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Capital Punishment

http://archives.anglican.ca/en/permalink/official1335
Date
1987 February 16-20
Source
House of Bishops. Minutes
Record Type
Resolution 13-2-87
Resolution 14-2-87
Pastoral Letter
Date
1987 February 16-20
Source
House of Bishops. Minutes
Record Type
Resolution 13-2-87
Resolution 14-2-87
Pastoral Letter
Mover
Bishop Brown
Seconder
Bishop Conlin
Prologue
Moved by: Bishop Brown
Seconded by: Bishop Lawrence
That the Pastoral be considered and edited as necessary. CARRIED
It was agreed that the Reverend Don Brown should be requested to prepare a list of all Members of Parliament and distribute copies of the list to all the Bishops.
Text
That we accept this Pastoral on Capital Punishment. CARRIED
Notes
APPENDIX A
PASTORAL : TO THE PEOPLE OF THE ANGLICAN CHURCH OF CANADA AND THE CITIZENS OF CANADA
The violence that marks our society is a cause of great concern, for violence often begets violence. There is a streak in human nature which out of greed, or in order to attain revenge, or to cover inadequacies, hits out violently. Inequities in society at large also lead to actions arising from frustration and anger. Such violence strikes at the very heart of society. People cannot live together unless this tendency is controlled.
Society has developed mechanisms to keep violence under control. Law and order are necessary if citizens are to live in safety and be free to come and go. Our police forces and justice system are designed to curb destructive forces and to make Canada a safe place to live.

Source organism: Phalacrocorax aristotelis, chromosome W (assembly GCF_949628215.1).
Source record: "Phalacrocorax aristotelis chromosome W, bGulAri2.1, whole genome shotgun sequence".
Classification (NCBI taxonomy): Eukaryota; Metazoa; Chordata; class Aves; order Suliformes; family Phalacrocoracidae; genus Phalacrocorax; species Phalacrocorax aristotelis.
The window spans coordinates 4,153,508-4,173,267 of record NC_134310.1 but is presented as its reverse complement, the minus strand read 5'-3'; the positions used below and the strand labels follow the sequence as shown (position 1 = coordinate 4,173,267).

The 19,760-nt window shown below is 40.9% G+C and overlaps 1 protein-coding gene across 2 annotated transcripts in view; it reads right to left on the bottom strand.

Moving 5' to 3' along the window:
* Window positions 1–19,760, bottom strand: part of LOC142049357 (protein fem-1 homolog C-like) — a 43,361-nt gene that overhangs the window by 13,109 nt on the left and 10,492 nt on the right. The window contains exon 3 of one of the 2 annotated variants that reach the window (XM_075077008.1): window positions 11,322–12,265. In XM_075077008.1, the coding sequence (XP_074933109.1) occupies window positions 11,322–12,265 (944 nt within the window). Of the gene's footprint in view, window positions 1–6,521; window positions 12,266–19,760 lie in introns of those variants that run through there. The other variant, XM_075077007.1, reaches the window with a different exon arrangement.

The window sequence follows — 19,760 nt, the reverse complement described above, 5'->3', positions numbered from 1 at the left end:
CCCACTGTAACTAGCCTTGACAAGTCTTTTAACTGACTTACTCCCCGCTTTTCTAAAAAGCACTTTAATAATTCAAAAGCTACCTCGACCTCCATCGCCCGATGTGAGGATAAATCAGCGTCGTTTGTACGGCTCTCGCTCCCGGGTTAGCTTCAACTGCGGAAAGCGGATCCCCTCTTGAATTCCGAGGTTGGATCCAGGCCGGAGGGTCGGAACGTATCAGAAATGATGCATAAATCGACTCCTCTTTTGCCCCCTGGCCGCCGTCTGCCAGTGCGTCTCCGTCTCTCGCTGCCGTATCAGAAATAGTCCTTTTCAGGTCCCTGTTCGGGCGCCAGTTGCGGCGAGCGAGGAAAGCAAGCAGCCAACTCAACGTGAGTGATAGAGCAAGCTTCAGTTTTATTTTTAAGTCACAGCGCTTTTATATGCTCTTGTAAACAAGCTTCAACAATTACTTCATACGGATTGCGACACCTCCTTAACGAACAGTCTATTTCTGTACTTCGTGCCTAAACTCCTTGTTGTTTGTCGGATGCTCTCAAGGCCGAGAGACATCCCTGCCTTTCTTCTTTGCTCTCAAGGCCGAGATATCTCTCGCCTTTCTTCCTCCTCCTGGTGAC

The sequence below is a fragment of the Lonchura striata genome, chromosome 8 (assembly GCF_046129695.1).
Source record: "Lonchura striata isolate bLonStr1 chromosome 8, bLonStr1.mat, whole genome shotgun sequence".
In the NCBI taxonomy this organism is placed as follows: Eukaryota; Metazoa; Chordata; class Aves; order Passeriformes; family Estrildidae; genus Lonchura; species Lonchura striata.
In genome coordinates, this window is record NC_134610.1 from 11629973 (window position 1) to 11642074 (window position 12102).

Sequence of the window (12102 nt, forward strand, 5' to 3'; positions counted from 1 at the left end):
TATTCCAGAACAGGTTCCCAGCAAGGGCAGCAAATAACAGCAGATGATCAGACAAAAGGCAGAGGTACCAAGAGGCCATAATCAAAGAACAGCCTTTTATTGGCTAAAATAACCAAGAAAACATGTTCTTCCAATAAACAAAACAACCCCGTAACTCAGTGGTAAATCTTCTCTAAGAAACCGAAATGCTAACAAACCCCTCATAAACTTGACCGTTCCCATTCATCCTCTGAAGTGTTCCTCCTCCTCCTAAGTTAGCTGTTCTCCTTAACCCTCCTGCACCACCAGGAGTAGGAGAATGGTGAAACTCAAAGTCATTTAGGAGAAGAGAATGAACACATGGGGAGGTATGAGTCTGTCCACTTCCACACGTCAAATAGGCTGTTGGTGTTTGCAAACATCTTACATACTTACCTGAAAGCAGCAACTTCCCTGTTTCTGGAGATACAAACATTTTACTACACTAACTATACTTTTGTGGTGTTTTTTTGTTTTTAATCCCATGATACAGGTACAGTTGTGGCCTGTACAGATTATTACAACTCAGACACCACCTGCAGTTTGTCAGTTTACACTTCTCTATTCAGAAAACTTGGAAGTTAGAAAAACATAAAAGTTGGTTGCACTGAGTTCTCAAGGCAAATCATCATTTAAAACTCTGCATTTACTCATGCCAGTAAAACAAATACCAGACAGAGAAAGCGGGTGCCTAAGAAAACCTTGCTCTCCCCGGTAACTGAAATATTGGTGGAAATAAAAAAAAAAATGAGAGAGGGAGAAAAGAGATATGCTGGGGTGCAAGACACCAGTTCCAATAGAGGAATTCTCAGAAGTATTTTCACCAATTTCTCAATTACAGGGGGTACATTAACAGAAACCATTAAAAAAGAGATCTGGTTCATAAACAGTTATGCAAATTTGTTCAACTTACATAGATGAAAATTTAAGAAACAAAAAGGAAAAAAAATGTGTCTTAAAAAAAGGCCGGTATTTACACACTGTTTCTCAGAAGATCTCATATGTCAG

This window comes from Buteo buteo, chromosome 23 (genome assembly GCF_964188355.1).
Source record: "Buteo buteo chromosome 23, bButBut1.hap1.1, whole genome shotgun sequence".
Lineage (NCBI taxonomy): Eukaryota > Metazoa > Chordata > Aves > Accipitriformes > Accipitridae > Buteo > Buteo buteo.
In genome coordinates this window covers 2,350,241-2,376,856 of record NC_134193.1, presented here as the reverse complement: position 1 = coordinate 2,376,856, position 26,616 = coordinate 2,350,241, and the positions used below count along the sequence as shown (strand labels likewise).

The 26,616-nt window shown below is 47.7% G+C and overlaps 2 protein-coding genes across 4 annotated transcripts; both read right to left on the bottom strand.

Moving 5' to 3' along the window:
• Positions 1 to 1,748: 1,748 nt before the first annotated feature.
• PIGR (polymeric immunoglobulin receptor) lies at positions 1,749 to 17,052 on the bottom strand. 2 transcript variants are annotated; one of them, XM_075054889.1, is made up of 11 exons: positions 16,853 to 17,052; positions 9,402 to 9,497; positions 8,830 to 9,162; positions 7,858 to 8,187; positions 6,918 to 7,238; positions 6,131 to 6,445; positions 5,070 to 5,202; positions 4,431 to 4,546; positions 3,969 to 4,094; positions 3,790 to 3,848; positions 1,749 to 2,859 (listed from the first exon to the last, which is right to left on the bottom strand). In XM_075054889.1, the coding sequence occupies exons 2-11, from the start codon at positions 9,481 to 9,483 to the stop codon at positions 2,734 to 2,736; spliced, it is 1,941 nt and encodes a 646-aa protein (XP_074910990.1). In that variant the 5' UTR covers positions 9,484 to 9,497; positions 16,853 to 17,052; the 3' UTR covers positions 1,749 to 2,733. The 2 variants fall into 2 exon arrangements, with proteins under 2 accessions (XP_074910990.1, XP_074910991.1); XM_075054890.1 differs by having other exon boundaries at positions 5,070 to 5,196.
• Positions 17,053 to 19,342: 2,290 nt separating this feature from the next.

Violence has brought great strains to our police and judicial system. Criminal acts have led to police being more heavily armed. Society is shocked by the murder of police in the course of duty. Prisons are over crowded and prison guards have a thankless and dangerous job.
It does not surprise us that there has been a renewed call for the re-institution of the death penalty for murder. We understand the feelings that have led to this and have sympathy with those who have been deeply hurt by criminal activity. However, we cannot be content with an answer that responds to violence with even more violence. An answer which destroys human life cannot enhance the respect for, and quality of, life in our society. On the contrary, an important Christian conviction is that anything that increases a general recognition within society of the infinite worth of the person will be a powerful agent in the ultimate protection of that society.